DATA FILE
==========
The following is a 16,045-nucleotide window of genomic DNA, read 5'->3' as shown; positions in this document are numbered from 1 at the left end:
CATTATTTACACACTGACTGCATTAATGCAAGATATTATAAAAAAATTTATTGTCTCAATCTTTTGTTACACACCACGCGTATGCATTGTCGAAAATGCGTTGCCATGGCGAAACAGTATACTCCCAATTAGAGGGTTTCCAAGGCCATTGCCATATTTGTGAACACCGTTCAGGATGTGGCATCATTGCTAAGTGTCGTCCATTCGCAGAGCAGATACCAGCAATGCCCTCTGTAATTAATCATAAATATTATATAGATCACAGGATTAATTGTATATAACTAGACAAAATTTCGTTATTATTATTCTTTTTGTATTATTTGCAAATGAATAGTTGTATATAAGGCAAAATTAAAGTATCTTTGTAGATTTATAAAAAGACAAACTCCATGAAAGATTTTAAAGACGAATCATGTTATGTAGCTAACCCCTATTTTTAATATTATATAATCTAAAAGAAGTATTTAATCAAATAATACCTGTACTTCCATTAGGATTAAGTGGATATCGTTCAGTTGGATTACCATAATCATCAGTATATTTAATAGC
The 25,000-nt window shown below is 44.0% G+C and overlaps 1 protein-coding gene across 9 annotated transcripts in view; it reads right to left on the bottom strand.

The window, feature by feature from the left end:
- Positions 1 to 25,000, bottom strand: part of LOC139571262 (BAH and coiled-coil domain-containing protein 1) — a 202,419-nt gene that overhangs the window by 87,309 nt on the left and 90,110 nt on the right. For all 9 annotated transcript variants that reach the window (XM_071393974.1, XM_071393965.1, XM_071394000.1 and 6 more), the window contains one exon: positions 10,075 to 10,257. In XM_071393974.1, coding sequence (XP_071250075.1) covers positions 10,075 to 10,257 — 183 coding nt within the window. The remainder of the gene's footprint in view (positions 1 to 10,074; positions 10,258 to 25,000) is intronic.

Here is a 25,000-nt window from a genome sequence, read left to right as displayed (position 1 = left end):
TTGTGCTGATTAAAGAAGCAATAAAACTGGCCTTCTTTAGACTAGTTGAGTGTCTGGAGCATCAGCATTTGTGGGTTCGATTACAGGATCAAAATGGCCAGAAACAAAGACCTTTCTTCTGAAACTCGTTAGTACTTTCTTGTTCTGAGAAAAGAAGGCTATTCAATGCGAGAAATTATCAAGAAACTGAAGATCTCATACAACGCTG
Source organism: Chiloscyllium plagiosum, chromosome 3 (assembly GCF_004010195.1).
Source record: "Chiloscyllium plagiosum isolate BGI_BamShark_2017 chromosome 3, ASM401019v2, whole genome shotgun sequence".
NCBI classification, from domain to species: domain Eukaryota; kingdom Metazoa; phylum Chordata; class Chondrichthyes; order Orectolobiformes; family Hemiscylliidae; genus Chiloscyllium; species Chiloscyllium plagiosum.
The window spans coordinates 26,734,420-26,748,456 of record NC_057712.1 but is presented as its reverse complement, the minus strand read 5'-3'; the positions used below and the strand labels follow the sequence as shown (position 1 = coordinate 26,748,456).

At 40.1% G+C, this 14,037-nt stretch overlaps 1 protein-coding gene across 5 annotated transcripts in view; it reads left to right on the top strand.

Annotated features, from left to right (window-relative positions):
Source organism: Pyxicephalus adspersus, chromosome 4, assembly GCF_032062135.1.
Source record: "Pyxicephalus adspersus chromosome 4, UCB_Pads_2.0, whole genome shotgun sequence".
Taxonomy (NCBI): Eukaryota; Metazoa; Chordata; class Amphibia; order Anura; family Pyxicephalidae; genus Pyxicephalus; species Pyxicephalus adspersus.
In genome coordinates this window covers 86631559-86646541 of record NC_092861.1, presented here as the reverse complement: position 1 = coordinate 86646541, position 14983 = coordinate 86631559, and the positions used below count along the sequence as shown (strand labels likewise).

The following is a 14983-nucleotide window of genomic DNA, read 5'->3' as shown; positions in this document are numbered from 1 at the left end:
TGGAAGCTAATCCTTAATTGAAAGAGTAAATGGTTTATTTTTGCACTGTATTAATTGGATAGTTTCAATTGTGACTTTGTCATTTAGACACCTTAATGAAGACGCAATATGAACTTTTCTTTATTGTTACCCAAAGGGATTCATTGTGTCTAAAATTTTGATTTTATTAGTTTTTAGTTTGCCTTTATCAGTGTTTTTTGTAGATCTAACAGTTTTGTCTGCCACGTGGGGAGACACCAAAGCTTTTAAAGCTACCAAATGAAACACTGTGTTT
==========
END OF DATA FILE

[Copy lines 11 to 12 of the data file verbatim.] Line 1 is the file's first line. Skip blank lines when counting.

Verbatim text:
The window spans coordinates 26,734,420-26,748,456 of record NC_057712.1 but is presented as its reverse complement, the minus strand read 5'-3'; the positions used below and the strand labels follow the sequence as shown (position 1 = coordinate 26,748,456).

At 40.1% G+C, this 14,037-nt stretch overlaps 1 protein-coding gene across 5 annotated transcripts in view; it reads left to right on the top strand.